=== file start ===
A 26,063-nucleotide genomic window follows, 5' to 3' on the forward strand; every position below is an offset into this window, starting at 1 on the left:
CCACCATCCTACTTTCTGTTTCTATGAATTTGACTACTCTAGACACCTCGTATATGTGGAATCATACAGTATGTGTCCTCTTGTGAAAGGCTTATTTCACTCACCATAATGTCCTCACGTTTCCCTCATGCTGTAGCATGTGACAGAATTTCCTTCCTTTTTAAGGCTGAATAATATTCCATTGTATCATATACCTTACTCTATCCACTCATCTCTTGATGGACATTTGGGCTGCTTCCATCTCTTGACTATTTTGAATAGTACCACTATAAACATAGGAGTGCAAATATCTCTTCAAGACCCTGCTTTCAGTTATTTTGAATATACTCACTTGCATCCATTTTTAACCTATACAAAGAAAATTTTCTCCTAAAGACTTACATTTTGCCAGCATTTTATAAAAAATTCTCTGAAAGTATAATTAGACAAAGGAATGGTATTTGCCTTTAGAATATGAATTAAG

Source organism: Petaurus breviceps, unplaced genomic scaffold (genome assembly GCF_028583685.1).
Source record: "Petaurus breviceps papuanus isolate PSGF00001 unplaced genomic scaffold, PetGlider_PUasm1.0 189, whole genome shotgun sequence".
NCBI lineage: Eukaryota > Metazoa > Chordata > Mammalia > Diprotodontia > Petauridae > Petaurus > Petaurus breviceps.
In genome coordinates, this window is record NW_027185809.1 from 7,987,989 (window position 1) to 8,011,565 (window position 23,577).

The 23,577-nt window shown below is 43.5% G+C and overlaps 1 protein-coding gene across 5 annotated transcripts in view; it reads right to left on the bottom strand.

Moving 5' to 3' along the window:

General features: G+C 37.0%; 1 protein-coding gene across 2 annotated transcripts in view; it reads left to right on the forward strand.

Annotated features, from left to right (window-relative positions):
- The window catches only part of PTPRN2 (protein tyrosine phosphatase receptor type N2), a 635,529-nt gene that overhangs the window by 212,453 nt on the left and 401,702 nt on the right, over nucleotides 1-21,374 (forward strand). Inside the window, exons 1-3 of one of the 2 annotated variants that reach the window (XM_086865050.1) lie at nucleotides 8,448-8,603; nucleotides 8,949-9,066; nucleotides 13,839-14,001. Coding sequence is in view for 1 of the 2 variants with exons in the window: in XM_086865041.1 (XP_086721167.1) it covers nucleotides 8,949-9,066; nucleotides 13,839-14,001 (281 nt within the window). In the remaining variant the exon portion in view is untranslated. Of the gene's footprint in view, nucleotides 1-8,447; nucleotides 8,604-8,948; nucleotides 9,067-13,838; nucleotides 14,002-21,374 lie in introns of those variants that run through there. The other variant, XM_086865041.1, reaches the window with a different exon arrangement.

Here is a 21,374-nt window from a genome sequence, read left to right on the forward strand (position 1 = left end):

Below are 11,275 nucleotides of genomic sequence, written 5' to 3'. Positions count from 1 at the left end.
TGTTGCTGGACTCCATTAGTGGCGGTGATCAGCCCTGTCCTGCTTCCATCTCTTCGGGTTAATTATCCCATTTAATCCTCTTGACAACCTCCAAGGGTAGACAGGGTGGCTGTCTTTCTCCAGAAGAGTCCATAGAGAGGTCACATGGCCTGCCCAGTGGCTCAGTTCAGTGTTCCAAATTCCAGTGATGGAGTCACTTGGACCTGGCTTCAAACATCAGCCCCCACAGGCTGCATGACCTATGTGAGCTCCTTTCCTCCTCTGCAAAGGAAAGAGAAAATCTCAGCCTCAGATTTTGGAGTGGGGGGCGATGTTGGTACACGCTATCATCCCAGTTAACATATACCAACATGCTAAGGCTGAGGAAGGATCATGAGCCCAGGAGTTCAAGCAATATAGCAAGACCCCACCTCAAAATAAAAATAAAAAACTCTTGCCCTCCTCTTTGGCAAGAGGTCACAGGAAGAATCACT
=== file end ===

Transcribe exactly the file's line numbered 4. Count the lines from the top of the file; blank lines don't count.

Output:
Source record: "Petaurus breviceps papuanus isolate PSGF00001 unplaced genomic scaffold, PetGlider_PUasm1.0 189, whole genome shotgun sequence".